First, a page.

Vasily Kandinsky Picture with an Archer 1909

  • Not on view

This painting’s vibrant colors almost obscure its subject. At lower right an archer on horseback leaps through a radiant landscape of towering trees and rock formations. Men in Russian dress stand in the left foreground; behind them is a group of buildings with onion-shaped domes. This folkloric scene evokes Kandinsky’s native Russia, and it also bears the influence of Murnau, the southern German town where the artist lived when he made this work: the black outlines enclosing bright colors recall reverse glass painting, a local craft. “Color,” Kandinsky wrote a year later, “is a power which directly influences the soul.”

Gallery label from 2019
Additional text

Kandinsky painted this landscape using a patchwork of vibrant colors. If you look closely, you’ll see a little town, two figures with pointy hats, and an archer on horseback. The archer seems to be aiming his bow and arrow at something out of view. What might be happening beyond the picture frame? What do you think the archer is riding away from?

Kids label from 2019

Kandinsky studied law and economics and cultivated an interest in ethnography before fully committing himself to his art at the age of thirty. His academic pursuits brought him to Russia’s remote northwestern regions, where he became immersed in the folk art traditions of his homeland. There he encountered Siberian shamans who used wooden horses, often fashioned from birch branches carved to resemble a horse’s head, to transcend time and space and travel to other worlds.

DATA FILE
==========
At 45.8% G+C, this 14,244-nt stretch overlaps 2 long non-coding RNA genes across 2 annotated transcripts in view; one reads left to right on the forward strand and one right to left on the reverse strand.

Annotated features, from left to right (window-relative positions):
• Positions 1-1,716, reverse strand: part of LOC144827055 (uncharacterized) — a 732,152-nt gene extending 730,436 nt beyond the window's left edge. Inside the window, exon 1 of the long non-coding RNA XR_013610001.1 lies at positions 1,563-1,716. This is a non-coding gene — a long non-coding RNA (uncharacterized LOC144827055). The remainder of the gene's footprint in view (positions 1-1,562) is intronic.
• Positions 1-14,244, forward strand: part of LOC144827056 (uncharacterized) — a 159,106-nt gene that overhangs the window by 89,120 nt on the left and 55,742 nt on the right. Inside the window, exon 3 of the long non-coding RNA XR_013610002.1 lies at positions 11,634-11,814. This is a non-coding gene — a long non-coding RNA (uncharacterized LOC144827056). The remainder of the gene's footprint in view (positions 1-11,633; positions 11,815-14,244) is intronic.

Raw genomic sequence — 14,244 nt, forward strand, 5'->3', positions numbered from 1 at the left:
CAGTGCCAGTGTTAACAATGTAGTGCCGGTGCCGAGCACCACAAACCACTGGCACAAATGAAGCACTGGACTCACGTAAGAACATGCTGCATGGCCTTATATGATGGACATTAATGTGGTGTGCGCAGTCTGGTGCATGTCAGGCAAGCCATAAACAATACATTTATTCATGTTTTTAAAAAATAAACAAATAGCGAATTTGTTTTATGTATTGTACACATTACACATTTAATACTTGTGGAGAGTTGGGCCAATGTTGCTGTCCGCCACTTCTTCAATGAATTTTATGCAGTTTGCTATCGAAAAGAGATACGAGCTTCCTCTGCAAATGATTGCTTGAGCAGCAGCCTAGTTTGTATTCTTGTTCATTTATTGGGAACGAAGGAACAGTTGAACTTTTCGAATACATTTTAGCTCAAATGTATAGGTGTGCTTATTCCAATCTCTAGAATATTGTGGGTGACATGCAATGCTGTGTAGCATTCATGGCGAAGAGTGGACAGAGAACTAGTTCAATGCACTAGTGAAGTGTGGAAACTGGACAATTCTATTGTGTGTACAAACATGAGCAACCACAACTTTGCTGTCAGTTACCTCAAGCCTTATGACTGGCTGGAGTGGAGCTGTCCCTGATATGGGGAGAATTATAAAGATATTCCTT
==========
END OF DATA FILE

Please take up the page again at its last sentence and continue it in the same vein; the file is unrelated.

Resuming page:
In Picture with an Archer, an ocher horse leaps into a sumptuous chorus of colors. Its rider twists to point his bow at some threat beyond the frame, gazing back while galloping forward into a sweeping landscape of viridians, blues, and crimson reds. To the left, figures process from a distant cluster of buildings, whose forms resonate with the trees and strange rock formations that appear in this dreamlike scene.

For Kandinsky, the motif of the horse and rider alluded to shamanism as well as to medieval knights and religious icons. It also came to represent spiritual triumph over materialism, aligning with his belief that color and form possessed their own affective power that acted on the viewer independently of images and objects. While still discernible, Kandinsky’s archer charges into a realm where recognizable imagery dissolves into planes of color, and line flows freely. Four years later, in 1913, he would produce his first truly abstract works.

Publication excerpt from MoMA Highlights: 375 Works from The Museum of Modern Art, New York (New York: The Museum of Modern Art, 2019)

Galloping under the trees of the wildly radiant countryside in Vasily Kandinsky’s Picture with an Archer, a horseman turns in his saddle and aims his bow. In the left foreground stand men in Russian dress; behind them are a house, a domed tower, bulbous mountains, and a bent spire in the picture’s center. The painting‘s abstract, patchwork surface and vibrating, vivid colors nearly overwhelm the figurative forms—so much so that the scene may be hard to make out.